Winnipeg Free Press - PRINT EDITION

Feds cut dental, vision, prescription coverage for refugees

  • Print

TAKING away dental, vision and prescription coverage for refugees means newcomers will have to go without or the folks who sponsored them will have to pick up the tab, says one of the biggest church groups that sponsors refugees in Canada.

Citizenship and Immigration Canada announced this week it's cutting supplemental health-care coverage for newcomers. "It's going to cost more if someone privately sponsored needs a prescription filled or dental work," said Brian Dyck, refugee assistance program co-ordinator for the Mennonite Central Committee in Manitoba.

"They will now have some of their interim federal health benefits cut off," said Dyck.

The federal government announced last week it was allowing an additional 1,000 privately sponsored refugees into Canada next year if they're referred by a visa office.

The new rules for health coverage announced Wednesday come into effect June 30.

"The announcements are coming fast and furious," Dyck said.

After June 30, government-assisted and privately sponsored refugees and refugee claimants will only be able to see a doctor, visit a hospital or get laboratory, diagnostic or ambulance service if it's deemed "urgent or essential," CIC said.

Medications and vaccines will be administered only if needed to prevent or treat a disease that is a risk to public health or a condition of public safety concern.

It means refugees will go without or their sponsors who support them for the first year in Canada will pay out of pocket, Dyck said.

After 12 months in Canada, the resettled refugees can apply for provincial health-care coverage and social assistance.

Social assistance in Manitoba covers supplemental health-care costs such as prescription drugs and dentistry, Dyck said.

A spokesman for the Manitoba government was not available to comment.

Immigration Minister Jason Kenney said many Canadians don't have dental, vision or pharmaceutical coverage, so why should refugees?

"...We do not want to ask Canadians to pay for benefits for protected persons and refugee claimants that are more generous than what they are entitled to themselves," he said in a press release.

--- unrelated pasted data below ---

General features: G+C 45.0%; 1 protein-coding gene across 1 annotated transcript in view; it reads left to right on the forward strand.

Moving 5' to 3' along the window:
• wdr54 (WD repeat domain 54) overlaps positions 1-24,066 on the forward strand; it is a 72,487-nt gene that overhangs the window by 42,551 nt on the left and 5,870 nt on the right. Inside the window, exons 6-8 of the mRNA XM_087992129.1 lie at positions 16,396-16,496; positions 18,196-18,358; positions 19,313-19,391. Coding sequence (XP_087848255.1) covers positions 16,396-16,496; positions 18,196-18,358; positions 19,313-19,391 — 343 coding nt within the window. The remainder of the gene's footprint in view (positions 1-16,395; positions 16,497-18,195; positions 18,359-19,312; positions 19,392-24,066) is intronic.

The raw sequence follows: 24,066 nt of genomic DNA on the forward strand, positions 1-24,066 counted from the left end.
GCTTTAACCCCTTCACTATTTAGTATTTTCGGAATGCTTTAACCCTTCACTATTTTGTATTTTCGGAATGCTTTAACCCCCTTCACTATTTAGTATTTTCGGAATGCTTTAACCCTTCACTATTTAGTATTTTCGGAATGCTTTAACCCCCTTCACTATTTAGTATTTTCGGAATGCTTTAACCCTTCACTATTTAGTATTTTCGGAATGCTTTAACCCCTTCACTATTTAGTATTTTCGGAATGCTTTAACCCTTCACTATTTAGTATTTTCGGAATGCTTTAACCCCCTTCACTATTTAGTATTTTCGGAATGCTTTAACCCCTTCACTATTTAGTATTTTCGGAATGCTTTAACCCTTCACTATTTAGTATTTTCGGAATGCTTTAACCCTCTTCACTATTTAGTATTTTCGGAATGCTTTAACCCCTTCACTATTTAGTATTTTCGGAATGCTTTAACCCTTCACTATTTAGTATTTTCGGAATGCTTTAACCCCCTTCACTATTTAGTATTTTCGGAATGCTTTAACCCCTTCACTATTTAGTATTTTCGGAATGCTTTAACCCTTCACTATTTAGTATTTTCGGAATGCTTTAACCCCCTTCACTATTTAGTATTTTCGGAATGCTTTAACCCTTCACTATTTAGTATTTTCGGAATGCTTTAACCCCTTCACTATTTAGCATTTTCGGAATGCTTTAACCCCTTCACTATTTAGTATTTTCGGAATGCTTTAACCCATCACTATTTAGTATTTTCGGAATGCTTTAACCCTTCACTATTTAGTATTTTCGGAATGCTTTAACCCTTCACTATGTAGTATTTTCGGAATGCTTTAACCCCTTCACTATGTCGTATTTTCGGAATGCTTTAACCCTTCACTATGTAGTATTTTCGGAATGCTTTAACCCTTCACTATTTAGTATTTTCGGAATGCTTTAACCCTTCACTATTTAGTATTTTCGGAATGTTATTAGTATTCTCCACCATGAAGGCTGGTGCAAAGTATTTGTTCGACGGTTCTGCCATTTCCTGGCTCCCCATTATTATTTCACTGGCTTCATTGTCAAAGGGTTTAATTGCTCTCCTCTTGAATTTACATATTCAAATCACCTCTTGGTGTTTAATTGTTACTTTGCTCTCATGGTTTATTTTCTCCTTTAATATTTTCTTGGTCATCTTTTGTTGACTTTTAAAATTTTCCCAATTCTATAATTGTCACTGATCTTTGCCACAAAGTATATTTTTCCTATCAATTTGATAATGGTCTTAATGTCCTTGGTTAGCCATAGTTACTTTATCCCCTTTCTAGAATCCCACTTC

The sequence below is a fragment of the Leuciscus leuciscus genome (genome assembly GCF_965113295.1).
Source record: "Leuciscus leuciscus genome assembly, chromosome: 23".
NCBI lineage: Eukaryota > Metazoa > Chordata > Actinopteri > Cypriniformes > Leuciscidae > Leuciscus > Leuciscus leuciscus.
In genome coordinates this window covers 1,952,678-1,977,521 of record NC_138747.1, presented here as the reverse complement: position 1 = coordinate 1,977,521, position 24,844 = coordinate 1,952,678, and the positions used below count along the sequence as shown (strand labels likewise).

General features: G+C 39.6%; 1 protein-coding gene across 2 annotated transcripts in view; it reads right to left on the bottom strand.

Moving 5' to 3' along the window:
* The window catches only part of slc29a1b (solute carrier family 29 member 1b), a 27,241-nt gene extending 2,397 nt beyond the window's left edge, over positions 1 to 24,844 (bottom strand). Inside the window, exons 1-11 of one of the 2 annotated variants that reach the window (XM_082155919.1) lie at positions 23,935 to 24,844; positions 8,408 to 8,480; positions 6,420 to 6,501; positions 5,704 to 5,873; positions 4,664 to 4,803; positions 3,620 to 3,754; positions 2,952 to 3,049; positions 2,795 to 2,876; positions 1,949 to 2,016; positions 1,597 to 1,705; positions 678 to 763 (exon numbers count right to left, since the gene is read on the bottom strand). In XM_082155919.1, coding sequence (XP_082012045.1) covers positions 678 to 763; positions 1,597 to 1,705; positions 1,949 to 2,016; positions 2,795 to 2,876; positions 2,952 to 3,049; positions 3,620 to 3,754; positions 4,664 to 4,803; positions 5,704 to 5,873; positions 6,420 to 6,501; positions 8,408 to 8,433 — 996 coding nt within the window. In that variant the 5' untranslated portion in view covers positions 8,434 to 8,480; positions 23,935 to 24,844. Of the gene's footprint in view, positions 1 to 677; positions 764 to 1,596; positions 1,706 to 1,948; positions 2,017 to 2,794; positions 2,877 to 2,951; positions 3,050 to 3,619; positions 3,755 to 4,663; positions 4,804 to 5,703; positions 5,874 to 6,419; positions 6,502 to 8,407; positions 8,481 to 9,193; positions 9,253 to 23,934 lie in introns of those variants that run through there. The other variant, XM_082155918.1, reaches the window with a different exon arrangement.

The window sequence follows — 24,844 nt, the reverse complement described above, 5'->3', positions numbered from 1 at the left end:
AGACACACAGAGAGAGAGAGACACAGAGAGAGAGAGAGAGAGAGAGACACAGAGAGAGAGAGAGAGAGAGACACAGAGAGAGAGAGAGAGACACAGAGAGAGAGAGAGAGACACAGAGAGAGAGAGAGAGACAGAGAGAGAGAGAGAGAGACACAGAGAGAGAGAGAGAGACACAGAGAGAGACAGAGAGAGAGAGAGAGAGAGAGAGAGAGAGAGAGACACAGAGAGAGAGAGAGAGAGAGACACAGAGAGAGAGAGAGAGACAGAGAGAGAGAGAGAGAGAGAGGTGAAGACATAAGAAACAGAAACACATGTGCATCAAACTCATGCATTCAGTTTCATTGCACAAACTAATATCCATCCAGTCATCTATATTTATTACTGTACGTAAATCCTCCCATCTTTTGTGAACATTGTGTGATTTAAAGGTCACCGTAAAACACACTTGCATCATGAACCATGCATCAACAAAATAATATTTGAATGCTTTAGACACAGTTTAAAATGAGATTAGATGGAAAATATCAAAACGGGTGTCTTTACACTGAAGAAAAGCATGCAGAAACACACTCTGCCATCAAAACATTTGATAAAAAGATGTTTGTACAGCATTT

The interim federal health program cost $84.6 million in the 2010-2011 fiscal year.

After the supplemental coverage is cut, the federal government expects to save about $100 million over the next five years.

To see what's covered now and what's being cut:

http://www.cic.gc.ca/english/refugees/outside/summary-ifhp.asp

carol.sanders@freepress.mb.ca

Republished from the Winnipeg Free Press print edition April 27, 2012 A8

Fact Check

Fact Check

Have you found an error, or know of something we’ve missed in one of our stories?
Please use the form below and let us know.

* Required
  • Please post the headline of the story or the title of the video with the error.

  • Please post exactly what was wrong with the story.

  • Please indicate your source for the correct information.

  • Yes

    No

  • This will only be used to contact you if we have a question about your submission, it will not be used to identify you or be published.

  • Cancel

Having problems with the form?

Contact Us Directly
  • Print

You can comment on most stories on winnipegfreepress.com. You can also agree or disagree with other comments. All you need to do is be a Winnipeg Free Press print or e-edition subscriber to join the conversation and give your feedback.

You can comment on most stories on winnipegfreepress.com. You can also agree or disagree with other comments. All you need to do is be a Winnipeg Free Press print or e-edition subscriber to join the conversation and give your feedback.

Have Your Say

New to commenting? Check out our Frequently Asked Questions.

Have Your Say

Comments are open to Winnipeg Free Press print or e-edition subscribers only. why?

Have Your Say

Comments are open to Winnipeg Free Press Subscribers only. why?

The Winnipeg Free Press does not necessarily endorse any of the views posted. By submitting your comment, you agree to our Terms and Conditions. These terms were revised effective April 16, 2010.

letters

Make text: Larger | Smaller

LATEST VIDEO

Jim Flaherty remembered at visitation as irreplaceable

View more like this

Photo Store Gallery

  • Perfect Day- Paul Buteux walks  his dog Cassie Tuesday on the Sagimay Trail in Assiniboine Forest enjoying a almost perfect  fall day in Winnipeg- Standup photo – September 27, 2011   (JOE BRYKSA / WINNIPEG FREE PRESS)
  • A gaggle of Canada geese goslings at Woodsworth Park in Winnipeg Monday- See Project Honk Day 05- May 07, 2012   (JOE BRYKSA / WINNIPEG FREE PRESS)

View More Gallery Photos

Poll

What are you most looking forward to this Easter weekend?

View Results

View Related Story

Ads by Google